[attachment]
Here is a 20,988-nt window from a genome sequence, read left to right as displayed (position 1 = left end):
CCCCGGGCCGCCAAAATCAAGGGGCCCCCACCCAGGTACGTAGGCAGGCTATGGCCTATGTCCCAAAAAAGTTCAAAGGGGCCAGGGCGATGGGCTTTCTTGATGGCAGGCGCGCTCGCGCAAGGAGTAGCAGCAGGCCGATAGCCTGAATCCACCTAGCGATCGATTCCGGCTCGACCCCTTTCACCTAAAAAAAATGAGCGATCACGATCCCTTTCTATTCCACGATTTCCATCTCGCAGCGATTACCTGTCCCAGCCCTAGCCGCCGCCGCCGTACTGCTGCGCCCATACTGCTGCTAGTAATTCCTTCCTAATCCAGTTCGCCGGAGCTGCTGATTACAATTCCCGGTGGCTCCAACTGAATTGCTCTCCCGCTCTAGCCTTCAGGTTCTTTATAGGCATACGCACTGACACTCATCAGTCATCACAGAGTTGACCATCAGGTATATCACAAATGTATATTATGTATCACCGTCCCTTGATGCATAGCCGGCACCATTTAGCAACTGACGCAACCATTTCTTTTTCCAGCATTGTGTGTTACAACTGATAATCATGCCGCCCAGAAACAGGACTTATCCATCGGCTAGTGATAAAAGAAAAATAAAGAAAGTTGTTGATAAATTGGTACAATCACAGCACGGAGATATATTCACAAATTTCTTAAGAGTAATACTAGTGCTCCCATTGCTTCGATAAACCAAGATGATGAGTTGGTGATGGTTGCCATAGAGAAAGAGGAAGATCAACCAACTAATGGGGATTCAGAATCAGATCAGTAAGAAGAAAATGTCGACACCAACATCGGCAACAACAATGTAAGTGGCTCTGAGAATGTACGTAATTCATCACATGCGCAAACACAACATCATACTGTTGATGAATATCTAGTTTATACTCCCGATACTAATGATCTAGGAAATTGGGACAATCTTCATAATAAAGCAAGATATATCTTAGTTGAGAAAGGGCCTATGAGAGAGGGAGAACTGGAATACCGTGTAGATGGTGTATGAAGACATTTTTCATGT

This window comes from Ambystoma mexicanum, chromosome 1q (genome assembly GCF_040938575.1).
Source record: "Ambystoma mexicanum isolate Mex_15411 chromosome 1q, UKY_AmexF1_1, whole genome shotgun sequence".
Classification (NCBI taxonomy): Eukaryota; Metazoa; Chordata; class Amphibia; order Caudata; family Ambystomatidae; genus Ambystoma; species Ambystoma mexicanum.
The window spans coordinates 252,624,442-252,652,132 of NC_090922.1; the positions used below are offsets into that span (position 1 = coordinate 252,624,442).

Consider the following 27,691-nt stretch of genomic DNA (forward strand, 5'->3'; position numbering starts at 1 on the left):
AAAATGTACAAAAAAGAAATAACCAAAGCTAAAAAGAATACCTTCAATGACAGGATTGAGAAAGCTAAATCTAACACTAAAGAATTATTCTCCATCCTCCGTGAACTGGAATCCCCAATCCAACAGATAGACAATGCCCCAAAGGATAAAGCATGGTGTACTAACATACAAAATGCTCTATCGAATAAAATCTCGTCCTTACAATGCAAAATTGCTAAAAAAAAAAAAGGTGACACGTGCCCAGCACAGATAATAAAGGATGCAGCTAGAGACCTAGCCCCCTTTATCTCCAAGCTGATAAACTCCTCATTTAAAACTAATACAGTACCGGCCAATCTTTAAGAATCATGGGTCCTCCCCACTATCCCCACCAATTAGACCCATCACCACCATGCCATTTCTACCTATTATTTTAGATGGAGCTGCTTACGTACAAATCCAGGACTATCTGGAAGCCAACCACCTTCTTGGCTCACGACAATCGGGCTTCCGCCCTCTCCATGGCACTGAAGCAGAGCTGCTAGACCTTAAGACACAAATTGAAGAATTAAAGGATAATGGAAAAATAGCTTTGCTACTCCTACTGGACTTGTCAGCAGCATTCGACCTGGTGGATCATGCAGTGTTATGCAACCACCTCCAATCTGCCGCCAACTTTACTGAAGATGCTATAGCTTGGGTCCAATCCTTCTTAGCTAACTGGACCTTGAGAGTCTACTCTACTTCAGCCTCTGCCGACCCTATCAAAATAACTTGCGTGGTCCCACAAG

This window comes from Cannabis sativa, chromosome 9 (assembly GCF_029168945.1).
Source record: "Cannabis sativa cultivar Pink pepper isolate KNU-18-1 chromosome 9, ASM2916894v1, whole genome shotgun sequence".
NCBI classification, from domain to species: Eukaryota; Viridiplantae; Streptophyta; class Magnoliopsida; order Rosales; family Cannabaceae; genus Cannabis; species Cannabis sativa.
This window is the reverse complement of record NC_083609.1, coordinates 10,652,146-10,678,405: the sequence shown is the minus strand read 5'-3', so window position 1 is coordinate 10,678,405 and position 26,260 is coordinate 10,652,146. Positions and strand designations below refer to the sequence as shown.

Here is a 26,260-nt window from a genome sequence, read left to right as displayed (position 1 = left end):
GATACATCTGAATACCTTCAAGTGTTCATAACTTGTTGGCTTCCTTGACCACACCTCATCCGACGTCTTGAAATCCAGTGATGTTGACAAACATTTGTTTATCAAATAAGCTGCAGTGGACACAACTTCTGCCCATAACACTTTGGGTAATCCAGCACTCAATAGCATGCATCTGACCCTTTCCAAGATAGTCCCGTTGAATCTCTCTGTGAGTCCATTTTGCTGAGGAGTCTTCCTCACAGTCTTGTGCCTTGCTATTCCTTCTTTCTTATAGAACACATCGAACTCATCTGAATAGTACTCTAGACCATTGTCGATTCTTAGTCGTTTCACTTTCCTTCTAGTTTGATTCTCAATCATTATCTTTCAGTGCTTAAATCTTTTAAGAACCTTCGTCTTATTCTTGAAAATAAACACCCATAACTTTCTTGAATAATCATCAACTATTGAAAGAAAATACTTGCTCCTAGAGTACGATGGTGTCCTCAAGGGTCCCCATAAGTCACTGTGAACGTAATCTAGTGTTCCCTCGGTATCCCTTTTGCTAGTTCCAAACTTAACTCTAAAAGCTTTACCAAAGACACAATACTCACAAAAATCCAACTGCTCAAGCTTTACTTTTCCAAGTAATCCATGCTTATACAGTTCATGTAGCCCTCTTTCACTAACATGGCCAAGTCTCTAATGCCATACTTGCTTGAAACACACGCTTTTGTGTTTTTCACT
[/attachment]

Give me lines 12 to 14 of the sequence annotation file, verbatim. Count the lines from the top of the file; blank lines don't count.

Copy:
This window is the reverse complement of record NC_083609.1, coordinates 10,652,146-10,678,405: the sequence shown is the minus strand read 5'-3', so window position 1 is coordinate 10,678,405 and position 26,260 is coordinate 10,652,146. Positions and strand designations below refer to the sequence as shown.

Here is a 26,260-nt window from a genome sequence, read left to right as displayed (position 1 = left end):
GATACATCTGAATACCTTCAAGTGTTCATAACTTGTTGGCTTCCTTGACCACACCTCATCCGACGTCTTGAAATCCAGTGATGTTGACAAACATTTGTTTATCAAATAAGCTGCAGTGGACACAACTTCTGCCCATAACACTTTGGGTAATCCAGCACTCAATAGCATGCATCTGACCCTTTCCAAGATAGTCCCGTTGAATCTCTCTGTGAGTCCATTTTGCTGAGGAGTCTTCCTCACAGTCTTGTGCCTTGCTATTCCTTCTTTCTTATAGAACACATCGAACTCATCTGAATAGTACTCTAGACCATTGTCGATTCTTAGTCGTTTCACTTTCCTTCTAGTTTGATTCTCAATCATTATCTTTCAGTGCTTAAATCTTTTAAGAACCTTCGTCTTATTCTTGAAAATAAACACCCATAACTTTCTTGAATAATCATCAACTATTGAAAGAAAATACTTGCTCCTAGAGTACGATGGTGTCCTCAAGGGTCCCCATAAGTCACTGTGAACGTAATCTAGTGTTCCCTCGGTATCCCTTTTGCTAGTTCCAAACTTAACTCTAAAAGCTTTACCAAAGACACAATACTCACAAAAATCCAACTGCTCAAGCTTTACTTTTCCAAGTAATCCATGCTTATACAGTTCATGTAGCCCTCTTTCACTAACATGGCCAAGTCTCTAATGCCATACTTGCTTGAAACACACGCTTTTGTGTTTTTCACT